Book Bits: 6 April 2024

The Investor’s Dilemma Decoded: Recognize Misinformation, Filter the Noise, and Reach Your Goals
Roger D. Silk and Katherine A. Silk
Summary via publisher (Wiley)
Few aspects of life are as important as personal finance, as subject to your control, and as suffused with misinformation, noise, and confusion. Now, authors Dr. Roger D. Silk and Katherine A. Silk cut through that confusion and share with you the fruits of their knowledge and experience developed over the last 43 years. After completing a Ph.D. at Stanford where he studied at the cutting edge of finance theory, Dr. Silk’s experience includes managing billions of dollars at the World Bank and running a family office for one of the nation’s wealthiest families. For the last 26 years as CEO of the nation’s leading firm which advises high net worth individuals on financial and other aspects of their philanthropy, Dr. Silk has worked with countless individual investors and financial professionals. Katherine Silk, who holds a master’s in history from Stanford, adds a valuable and often-missing historical perspective.

Second Class: How the Elites Betrayed America’s Working Men and Women
Batya Ungar-Sargon
Review via The NY Post
In her new book, “Second Class: How the Elites Betrayed America’s Working Men and Women,” out April 2, the Newsweek deputy opinion editor set out to answer important questions: Who are today’s working class — and do they still have a shot at the American dream?
She traveled the country interviewing people of varied political, gender, racial, and religious backgrounds and came away surprised by just how much they have in common.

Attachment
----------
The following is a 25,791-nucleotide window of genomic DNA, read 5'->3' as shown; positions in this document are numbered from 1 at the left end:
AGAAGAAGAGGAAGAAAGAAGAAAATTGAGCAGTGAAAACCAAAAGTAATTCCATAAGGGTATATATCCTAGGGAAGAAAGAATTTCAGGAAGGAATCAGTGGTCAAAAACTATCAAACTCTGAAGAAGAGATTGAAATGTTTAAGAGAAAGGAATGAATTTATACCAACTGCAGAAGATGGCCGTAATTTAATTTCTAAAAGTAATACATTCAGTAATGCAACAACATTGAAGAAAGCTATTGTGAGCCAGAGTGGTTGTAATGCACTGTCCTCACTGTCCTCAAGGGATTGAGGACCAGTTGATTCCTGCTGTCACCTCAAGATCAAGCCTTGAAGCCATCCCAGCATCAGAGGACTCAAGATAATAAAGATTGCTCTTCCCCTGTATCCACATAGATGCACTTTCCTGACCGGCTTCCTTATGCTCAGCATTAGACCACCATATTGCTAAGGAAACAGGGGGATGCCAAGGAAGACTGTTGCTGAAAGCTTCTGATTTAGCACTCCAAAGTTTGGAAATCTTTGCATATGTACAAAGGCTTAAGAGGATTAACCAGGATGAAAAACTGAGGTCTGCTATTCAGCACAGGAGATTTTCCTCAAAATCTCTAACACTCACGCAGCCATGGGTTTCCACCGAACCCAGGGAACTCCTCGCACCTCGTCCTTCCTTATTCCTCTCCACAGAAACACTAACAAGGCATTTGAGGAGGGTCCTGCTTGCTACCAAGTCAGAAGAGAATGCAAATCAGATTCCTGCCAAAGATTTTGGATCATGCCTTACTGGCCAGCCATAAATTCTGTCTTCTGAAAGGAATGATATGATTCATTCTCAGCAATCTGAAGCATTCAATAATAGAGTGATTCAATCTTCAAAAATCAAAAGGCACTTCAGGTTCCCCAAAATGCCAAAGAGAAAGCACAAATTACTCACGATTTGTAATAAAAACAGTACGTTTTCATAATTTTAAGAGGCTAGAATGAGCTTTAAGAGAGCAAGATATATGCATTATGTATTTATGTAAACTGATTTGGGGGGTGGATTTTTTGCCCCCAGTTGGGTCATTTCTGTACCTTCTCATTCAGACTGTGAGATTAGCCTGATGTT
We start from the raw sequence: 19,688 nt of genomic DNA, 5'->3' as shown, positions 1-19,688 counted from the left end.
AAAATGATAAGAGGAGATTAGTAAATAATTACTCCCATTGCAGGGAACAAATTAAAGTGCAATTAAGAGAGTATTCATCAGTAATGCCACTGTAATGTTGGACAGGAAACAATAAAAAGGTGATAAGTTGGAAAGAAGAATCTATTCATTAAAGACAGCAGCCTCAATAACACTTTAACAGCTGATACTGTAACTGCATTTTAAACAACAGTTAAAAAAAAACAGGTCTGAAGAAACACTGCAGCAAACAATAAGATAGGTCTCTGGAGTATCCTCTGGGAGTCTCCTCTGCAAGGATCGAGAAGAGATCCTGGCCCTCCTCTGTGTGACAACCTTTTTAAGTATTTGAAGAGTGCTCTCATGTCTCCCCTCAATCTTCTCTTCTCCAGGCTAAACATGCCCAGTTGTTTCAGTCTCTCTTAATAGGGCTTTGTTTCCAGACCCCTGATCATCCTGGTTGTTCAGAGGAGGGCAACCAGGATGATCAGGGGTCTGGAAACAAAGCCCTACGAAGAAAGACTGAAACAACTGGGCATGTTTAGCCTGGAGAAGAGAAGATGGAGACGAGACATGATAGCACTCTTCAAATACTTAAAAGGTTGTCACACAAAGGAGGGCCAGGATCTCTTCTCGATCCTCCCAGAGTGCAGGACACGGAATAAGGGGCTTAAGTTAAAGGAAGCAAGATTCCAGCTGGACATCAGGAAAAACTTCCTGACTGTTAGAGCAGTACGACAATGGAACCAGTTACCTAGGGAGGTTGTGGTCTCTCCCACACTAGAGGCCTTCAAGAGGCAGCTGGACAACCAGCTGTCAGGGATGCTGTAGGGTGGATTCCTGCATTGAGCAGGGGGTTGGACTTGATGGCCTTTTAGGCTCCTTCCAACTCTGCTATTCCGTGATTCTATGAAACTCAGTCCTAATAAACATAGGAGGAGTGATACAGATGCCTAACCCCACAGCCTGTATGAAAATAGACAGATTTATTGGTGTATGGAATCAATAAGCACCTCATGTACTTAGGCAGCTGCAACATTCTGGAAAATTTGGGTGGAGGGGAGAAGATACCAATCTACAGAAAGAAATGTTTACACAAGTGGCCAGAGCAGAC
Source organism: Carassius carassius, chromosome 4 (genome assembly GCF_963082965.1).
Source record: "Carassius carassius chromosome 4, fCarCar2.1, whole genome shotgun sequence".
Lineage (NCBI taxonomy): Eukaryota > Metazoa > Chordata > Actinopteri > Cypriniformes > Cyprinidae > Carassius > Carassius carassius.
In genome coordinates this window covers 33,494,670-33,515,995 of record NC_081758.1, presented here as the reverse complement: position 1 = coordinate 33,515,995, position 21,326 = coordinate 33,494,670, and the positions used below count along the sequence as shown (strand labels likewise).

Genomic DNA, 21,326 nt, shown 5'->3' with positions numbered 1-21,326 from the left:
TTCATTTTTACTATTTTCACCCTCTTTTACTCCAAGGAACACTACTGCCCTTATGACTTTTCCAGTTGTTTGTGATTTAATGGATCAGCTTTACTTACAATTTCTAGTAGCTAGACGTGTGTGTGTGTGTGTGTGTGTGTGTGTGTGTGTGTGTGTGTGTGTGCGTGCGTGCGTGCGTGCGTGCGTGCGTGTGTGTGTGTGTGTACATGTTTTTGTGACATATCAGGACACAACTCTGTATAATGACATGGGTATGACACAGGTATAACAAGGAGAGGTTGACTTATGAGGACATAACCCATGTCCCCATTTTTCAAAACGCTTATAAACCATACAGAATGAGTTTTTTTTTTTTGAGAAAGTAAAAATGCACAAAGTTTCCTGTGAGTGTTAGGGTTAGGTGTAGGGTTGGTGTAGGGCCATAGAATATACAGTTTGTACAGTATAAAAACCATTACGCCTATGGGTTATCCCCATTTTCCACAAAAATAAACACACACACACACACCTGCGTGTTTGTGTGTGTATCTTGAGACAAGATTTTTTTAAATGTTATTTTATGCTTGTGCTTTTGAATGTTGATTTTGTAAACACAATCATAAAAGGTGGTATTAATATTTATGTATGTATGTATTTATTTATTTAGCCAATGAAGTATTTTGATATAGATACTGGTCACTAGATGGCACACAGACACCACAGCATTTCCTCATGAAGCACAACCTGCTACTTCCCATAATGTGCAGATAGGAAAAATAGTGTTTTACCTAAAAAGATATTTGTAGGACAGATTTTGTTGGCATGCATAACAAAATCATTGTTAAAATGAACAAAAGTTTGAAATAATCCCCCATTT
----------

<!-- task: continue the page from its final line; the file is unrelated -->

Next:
“Whether they were a Hispanic cleaning lady in a hotel in Las Vegas, or a black sanitation worker in New York, or a white rural worker who works for Amazon, they had very similar views,” Ungar-Sargon told The Post. “They have actually an unbelievable consensus about the important issues, and what they would like to see in government.”

The Belt and Road City: Geopolitics, Urbanization, and China’s Search for a New International Order
Simon Curtis and Ian Klaus
Interview with the co-authors via Wilson Center
Rather than fixating on the Belt and Road Initiative’s (BRI) many well discussed negative attributes, Simon Curtis and Ian Klaus, authors of The Belt and Road City: Geopolitics, Urbanization, and China’s Search for a New International Order, focus on how the BRI strengthens China’s economy and is altering the global order in its favor. Not only does the BRI connect China to global resources, but it also helps it escape the middle-income trap, cultivates markets for its exports and gives it an alternative to US treasuries for investing its capital surplus. The BRI investments in the Digital and Green Silk Roads build urban corridors that bolster China’s market positions in key technologies as the Maritime Silk Road bolsters its commerce and military. The BRI establishes path dependencies and standards that benefit China. It could ultimately lead to a Eurasian common market and fracture the global economy.

Clean Economy Now: Stories from the Frontlines of an American Business Revolution
Bob Keefe
Review via Publishers Weekly
This optimistic report from Keefe (Climatenomics)—executive director of the Environmental Entrepreneurs business group, which advocates for sustainable government policy—surveys how corporate and legislative efforts to protect the environment are creating jobs, lowering consumer costs, and increasing corporate profits. In the private sector, Keefe details North Carolina company Trane Technologies’s work developing robust heat pumps, explaining that the machines “use electricity to gather heat, condition it with refrigerant, and move it around” in a process that is “three to five times more efficient than traditional HVAC systems” and saves the “average household about $500 a year.” Highlighting how lawmakers are advancing the “clean economy revolution,” Keefe lauds former Massachusetts governor Charlie Baker for signing a 2022 law requiring the state to “develop new offshore wind resources,” which Baker believed would serve as long-term generators of jobs and economic growth.

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